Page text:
CePa-package {CePa}R Documentation

Centrality-based pathway enrichment

Description

Centrality-based pathway enrichment

Details

Gene set enrichment analysis is broadly used in microarray data analysis aimed to find which biological functions are affected by a group of related genes behind the massive information. A lot of methods have been developed under the framework of over-represented analysis (ORA) such as GOstats and GSEABase. For a specific form of gene sets, biological pathways are collections of correlated genes/proteins, RNAs and compounds that work together to regulate specific biological processes. Instead of just being a list of genes, a pathway contains the most important information that is how the member genes interact with each other. Thus network structure information is necessary for the intepretation of the importance of the pathways.

In this package, the original pathway enrichment method (ORA) is extended by introducing network centralities as the weight of nodes which have been mapped from differentially expressed genes in pathways. There are two advantages compared to former work. First, for the diversity of genes' characters and the difficulties of covering the importance of genes from all aspects, we do not design a fixed measurement for each gene but set it as an optional parameter in the model. Researchers can select from candidate choices where different measurement reflects different aspect of the importance of genes. In our model, network centralities are used to measure the importance of genes in pathways. Different centrality measurements assign the importance to nodes from different aspects. For example, degree centrality measures the amount of neighbours that a node directly connects to, and betweenness centrality measures how many information streams must pass through a certain node. Generally speaking, nodes having large centrality values are central nodes in the network. It's observed that nodes represented as metabolites, proteins or genes with high centralities are essential to keep the steady state of biological networks. Moreover, different centrality measurements may relate to different biological functions. The selection of centralities for researchers depends on what kind of genes they think important. Second, we use nodes as the basic units of pathways instead of genes. We observe that nodes in the pathways include different types of molecules, such as single gene, complex and protein families. Assuming a complex or family contains ten differentially expressed member genes, in traditional ORA, these ten genes behave as the same position as other genes represented as single nodes, and thus they have effect of ten. It is not proper because these ten genes stay in a same node in the pathway and make functions with the effect of one node. Also, a same gene may locate in different complexes in a pathway and if taking the gene with effect of one, it would greatly decrease the importance of the gene. Therefore a mapping procedure from genes to pathway nodes is applied in our model. What's more, the nodes in pathways also include none-gene nodes such as microRNAs and compounds. These nodes also contribute to the topology of the pathway. So, when analyzing pathways, all types of nodes are retained.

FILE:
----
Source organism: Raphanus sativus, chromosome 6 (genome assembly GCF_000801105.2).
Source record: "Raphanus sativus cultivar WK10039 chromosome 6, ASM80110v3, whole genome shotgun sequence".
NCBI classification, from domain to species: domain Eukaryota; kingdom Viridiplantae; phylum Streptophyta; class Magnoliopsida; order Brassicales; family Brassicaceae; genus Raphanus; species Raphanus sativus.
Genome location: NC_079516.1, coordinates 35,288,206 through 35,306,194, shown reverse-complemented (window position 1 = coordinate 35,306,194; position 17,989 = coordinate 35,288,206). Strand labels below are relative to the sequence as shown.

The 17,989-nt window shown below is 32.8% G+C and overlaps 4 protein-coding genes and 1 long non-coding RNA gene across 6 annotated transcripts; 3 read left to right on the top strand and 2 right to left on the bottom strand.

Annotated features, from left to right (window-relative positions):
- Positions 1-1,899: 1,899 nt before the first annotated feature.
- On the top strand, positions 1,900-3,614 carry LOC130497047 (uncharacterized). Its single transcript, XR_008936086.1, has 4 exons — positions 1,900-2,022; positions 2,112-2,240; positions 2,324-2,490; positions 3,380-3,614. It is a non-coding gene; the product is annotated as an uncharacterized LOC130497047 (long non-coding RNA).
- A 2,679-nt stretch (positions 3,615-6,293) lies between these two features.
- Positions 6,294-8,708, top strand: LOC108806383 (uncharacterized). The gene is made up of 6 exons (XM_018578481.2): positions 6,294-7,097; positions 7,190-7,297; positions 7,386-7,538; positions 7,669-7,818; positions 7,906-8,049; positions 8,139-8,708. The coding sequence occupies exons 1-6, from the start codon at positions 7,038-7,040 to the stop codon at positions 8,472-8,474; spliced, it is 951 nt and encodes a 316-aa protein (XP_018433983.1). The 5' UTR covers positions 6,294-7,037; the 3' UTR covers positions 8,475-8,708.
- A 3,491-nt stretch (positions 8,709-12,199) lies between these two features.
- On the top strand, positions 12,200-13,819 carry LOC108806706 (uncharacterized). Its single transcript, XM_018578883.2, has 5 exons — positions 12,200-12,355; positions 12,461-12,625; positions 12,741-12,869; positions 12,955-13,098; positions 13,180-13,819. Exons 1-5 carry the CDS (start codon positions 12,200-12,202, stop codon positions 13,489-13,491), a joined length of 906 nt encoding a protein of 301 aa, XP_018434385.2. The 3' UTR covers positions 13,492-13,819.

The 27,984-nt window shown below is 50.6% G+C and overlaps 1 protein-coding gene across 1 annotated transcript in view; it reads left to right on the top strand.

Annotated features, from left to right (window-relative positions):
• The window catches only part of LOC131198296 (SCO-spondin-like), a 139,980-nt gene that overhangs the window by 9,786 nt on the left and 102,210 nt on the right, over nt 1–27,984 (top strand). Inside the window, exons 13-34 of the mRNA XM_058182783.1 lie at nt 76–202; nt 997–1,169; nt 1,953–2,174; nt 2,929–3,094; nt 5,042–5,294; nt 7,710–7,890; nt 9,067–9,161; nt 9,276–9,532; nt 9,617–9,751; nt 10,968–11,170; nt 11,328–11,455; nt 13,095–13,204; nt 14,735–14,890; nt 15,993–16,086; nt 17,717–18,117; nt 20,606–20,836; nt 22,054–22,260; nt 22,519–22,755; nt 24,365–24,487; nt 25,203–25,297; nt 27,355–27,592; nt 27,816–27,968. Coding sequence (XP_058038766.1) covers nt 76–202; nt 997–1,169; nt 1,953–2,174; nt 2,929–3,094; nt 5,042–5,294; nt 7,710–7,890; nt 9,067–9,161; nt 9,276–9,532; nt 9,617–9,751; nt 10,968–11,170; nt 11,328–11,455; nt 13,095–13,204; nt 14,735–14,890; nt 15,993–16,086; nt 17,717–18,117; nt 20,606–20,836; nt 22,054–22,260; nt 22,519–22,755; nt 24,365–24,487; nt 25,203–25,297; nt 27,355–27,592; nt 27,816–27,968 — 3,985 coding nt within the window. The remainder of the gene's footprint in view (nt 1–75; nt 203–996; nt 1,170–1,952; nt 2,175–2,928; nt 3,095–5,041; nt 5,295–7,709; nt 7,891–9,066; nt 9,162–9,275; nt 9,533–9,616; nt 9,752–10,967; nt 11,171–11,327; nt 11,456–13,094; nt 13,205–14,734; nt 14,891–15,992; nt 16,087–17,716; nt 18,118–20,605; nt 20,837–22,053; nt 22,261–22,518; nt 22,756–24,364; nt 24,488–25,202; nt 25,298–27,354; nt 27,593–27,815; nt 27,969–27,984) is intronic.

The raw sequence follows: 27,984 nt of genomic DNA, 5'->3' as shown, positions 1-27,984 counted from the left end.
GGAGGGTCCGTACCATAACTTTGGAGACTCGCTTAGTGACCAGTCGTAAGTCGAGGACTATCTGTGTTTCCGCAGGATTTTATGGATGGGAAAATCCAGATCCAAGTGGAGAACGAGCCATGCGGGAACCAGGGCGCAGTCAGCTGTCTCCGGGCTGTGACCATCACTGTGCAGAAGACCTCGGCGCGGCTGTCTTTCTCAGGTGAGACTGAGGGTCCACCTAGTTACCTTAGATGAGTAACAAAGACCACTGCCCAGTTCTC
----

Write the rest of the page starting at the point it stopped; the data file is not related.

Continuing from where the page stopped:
The core function of the package is cepa.all. There is also a parallel version cepa.all.parallel. User can refer to the vignette to find how to use it (vignette("CePa")).

Author(s)

Zuguang Gu <z.gu@dkfz.de>

References

Gu Z, Liu J, Cao K, Zhang J, Wang J. Centrality-based pathway enrichment: a systematic approach for finding significant pathways dominated by key genes. BMC Syst Biol. 2012 Jun 6;6(1):56.

Examples

## Not run: 

# load the pathway database
data(PID.db)

# if you only have a differential gene list or other genes of interest
# in form of a list, you can apply the centrality-extended ORA method
res = cepa.all(dif = dif, bk = bk, pc = PID.db$NCI)
# in the above code, dif is your differential gene list, bk is your background
# gene list which always be whole set of genes on a certain microarray. If you 
# do not have a background gene list, do not set it and the function would use
# the whole human genome genes as default. pc is the pathway catalogue which in
# this example is the NCI catalogue gathered from PID database.

# after about 20 min, you can obtain a detailed report of the analysis
report(res)

# if you have a complete gene expression data, you can apply the centrality-extended
# GSA methods
res = cepa.all(mat = mat, label = label, pc = PID.db$NCI)
# mat is your expression value matrix, label is the design of the microarray experiment.
# By default, we use absolute value of t-value as the statistic for each gene and
# use the mean value of genes' statistics as the pathway statistic.

# after about 50 min, you can obtain a detailed report of the analysis
report(res)


## End(Not run)

[Package CePa version 0.7.0 Index]